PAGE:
Congress is wising up. A proposal for a statutory commission that would have the power to recommend to Congress commemoration for the 450th Anniversary of St. Augustine, Fla., in 2015 has been altered. What emerged in S. 2359 was a very different celebration bill.
St. Augustine is the oldest continually populated settlement in what is now the United States. It was first organized on Sept. 8, 1565, and legislation was introduced to set up a committee to oversee the local celebration.
Like many similar bills, it originally provided for establishment of a commission to handle the celebratory events. This would (1) ensure a suitable national observance of the 450th anniversary of the city of St. Augustine by complementing the programs and activities of the State of Florida and the City of St. Augustine; (2) cooperate with and assist in the programs and activities of the State of Florida in observance of the 450th anniversary of St. Augustine; and (3) assist in ensuring that the St. Augustine 450th anniversary observances provide an excellent visitor experience and beneficial interaction between visitors and the natural and cultural resources of the St. Augustine sites”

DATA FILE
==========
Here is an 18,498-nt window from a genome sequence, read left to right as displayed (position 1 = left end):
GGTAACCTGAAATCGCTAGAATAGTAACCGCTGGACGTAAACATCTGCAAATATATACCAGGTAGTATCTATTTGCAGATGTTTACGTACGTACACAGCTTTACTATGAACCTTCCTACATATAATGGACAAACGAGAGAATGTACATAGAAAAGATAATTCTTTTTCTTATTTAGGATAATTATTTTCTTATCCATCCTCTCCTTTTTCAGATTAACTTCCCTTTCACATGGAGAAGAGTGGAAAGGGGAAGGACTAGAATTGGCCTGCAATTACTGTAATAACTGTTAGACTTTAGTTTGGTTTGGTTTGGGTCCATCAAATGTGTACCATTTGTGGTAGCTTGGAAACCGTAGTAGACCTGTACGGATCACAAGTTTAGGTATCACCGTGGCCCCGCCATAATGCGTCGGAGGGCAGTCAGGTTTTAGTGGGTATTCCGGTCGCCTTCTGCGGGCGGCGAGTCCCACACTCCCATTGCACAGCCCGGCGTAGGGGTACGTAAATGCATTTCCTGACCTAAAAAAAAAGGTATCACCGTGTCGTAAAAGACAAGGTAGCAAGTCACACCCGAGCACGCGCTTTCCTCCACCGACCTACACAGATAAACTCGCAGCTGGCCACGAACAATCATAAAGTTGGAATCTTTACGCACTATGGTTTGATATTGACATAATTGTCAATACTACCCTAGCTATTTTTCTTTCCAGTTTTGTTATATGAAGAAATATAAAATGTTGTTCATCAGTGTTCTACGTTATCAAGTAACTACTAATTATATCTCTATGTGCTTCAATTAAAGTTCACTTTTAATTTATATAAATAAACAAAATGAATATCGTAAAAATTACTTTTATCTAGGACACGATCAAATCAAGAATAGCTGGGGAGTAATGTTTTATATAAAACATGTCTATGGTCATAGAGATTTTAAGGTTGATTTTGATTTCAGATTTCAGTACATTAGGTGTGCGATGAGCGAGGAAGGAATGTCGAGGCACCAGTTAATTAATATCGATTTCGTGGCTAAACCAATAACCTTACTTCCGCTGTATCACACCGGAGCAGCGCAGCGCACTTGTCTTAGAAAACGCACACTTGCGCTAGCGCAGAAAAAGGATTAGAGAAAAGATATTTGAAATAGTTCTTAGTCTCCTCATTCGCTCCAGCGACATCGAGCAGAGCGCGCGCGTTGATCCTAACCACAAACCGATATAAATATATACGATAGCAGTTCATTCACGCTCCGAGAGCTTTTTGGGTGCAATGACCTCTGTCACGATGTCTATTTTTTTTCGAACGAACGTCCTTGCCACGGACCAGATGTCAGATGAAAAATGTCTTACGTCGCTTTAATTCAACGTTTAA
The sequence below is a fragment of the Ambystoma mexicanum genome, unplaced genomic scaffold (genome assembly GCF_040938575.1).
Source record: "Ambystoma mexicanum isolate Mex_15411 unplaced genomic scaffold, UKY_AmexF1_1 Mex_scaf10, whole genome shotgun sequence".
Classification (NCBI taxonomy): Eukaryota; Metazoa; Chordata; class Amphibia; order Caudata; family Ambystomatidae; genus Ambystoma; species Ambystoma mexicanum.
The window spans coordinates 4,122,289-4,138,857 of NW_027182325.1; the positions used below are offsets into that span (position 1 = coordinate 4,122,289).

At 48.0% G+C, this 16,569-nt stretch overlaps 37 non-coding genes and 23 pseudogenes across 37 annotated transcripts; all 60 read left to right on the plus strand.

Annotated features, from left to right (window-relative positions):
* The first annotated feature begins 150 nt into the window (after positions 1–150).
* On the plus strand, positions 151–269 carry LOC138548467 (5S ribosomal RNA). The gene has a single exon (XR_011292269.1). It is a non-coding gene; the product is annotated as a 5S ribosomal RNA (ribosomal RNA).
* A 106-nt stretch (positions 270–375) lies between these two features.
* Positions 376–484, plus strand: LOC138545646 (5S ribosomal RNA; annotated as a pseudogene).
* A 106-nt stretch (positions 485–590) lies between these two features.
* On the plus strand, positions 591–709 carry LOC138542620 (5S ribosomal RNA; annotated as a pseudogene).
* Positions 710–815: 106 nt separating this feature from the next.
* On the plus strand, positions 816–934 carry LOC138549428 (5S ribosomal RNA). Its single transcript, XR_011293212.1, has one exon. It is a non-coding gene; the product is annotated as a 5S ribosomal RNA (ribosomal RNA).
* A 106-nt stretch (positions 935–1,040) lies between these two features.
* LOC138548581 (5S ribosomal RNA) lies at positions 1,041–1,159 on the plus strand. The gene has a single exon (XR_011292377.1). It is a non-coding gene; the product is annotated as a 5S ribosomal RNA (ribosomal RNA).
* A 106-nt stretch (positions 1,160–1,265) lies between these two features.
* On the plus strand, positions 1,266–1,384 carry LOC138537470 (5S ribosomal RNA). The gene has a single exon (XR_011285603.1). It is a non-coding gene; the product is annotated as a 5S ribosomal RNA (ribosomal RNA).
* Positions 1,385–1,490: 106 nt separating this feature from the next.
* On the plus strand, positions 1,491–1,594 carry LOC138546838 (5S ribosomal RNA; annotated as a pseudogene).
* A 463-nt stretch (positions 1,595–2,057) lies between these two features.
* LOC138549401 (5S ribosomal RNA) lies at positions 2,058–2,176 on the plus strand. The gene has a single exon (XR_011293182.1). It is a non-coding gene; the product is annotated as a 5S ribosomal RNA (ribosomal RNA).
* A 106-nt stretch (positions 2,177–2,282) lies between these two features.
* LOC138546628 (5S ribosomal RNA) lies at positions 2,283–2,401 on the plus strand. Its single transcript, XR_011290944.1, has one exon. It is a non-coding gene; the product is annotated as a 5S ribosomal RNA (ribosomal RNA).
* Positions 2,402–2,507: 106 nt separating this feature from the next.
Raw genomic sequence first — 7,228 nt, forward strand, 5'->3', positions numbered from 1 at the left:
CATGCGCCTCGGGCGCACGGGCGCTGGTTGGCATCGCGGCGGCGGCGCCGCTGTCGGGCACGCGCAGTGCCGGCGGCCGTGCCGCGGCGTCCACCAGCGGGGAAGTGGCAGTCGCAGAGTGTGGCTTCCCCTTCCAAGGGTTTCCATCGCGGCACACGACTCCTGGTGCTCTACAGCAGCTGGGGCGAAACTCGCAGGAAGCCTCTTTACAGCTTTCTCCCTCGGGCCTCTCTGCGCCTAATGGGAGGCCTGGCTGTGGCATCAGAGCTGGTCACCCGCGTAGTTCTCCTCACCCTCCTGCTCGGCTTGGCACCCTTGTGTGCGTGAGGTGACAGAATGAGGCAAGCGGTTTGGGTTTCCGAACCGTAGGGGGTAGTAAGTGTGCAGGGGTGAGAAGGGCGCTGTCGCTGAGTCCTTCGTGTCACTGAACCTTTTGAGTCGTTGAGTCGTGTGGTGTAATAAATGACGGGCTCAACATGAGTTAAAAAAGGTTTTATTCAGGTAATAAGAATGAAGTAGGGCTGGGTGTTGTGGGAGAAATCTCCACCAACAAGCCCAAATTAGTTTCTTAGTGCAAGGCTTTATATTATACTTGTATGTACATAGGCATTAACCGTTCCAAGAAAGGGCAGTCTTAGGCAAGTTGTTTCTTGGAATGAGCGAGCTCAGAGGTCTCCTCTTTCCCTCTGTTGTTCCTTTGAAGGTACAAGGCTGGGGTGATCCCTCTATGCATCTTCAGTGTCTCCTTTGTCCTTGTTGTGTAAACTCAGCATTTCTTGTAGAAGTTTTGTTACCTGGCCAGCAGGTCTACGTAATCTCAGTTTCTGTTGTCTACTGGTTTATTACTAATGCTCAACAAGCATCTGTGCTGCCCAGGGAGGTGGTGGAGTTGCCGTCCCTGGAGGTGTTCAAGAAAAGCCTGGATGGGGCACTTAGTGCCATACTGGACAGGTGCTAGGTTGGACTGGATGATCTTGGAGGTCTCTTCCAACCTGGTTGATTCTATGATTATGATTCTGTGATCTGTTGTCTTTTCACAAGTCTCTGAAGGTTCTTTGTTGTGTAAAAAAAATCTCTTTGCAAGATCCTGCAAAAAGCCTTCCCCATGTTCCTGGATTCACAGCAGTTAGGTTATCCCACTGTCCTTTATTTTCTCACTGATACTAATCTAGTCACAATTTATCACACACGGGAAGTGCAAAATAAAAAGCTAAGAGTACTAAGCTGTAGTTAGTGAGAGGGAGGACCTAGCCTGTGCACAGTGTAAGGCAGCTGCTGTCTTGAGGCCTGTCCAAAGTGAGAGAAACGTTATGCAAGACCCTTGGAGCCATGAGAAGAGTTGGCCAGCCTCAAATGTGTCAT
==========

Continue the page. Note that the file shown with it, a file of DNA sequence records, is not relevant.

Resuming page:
Also in the original bill: “(7) support and facilitate marketing efforts for a commemorative coin, stamp, and related activities for the St. Augustine 450th anniversary observances; and (8) assist in the appropriate development of heritage tourism and economic benefits to the United States through the commemoration of the 450th anniversary of the city of St. Augustine”
These specific items have been omitted in the reinvented legislative proposal, which was placed on the Senate calendar in amended form on Sept. 16. Now it is more generic in scope – and ignores the numismatic component, leaving that to Mint officials and the Citizens Coin Advisory Committee.